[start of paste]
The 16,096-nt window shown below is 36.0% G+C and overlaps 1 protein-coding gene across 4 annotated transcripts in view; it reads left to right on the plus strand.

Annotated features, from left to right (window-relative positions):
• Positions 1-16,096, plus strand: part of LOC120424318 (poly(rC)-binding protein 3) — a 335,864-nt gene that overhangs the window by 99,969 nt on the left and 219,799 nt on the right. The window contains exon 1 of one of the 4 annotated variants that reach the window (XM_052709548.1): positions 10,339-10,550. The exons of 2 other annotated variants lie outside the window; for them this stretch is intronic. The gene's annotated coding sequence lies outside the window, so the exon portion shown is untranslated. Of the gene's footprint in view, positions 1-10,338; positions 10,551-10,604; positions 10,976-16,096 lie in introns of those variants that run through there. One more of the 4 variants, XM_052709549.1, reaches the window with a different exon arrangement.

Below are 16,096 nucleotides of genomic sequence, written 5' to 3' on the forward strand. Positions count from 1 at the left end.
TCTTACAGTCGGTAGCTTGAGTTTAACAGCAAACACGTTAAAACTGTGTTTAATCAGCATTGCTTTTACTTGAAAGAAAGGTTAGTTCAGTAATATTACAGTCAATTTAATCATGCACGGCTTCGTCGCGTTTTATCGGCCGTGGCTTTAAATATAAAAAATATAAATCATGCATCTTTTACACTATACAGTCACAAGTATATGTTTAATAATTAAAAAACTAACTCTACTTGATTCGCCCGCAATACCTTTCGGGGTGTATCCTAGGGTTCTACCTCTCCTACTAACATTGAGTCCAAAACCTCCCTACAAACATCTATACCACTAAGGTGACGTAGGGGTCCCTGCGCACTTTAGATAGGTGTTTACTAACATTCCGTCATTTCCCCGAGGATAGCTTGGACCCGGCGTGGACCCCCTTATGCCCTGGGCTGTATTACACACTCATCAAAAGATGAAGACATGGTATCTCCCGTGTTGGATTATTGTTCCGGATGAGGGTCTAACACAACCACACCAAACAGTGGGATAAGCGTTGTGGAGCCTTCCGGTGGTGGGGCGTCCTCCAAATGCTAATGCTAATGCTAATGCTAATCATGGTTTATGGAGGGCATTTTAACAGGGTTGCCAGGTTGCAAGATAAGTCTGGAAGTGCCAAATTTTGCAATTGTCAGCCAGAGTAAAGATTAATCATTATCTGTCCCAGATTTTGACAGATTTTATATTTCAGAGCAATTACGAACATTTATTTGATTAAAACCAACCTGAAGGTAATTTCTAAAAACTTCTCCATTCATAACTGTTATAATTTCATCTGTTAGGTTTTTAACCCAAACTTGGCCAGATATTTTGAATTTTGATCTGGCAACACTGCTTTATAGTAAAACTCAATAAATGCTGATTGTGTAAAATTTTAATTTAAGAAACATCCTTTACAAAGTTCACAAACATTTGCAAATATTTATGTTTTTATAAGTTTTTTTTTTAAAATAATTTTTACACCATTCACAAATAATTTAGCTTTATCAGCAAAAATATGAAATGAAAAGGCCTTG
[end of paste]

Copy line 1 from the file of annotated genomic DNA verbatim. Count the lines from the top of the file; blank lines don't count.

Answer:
The 16,096-nt window shown below is 36.0% G+C and overlaps 1 protein-coding gene across 4 annotated transcripts in view; it reads left to right on the plus strand.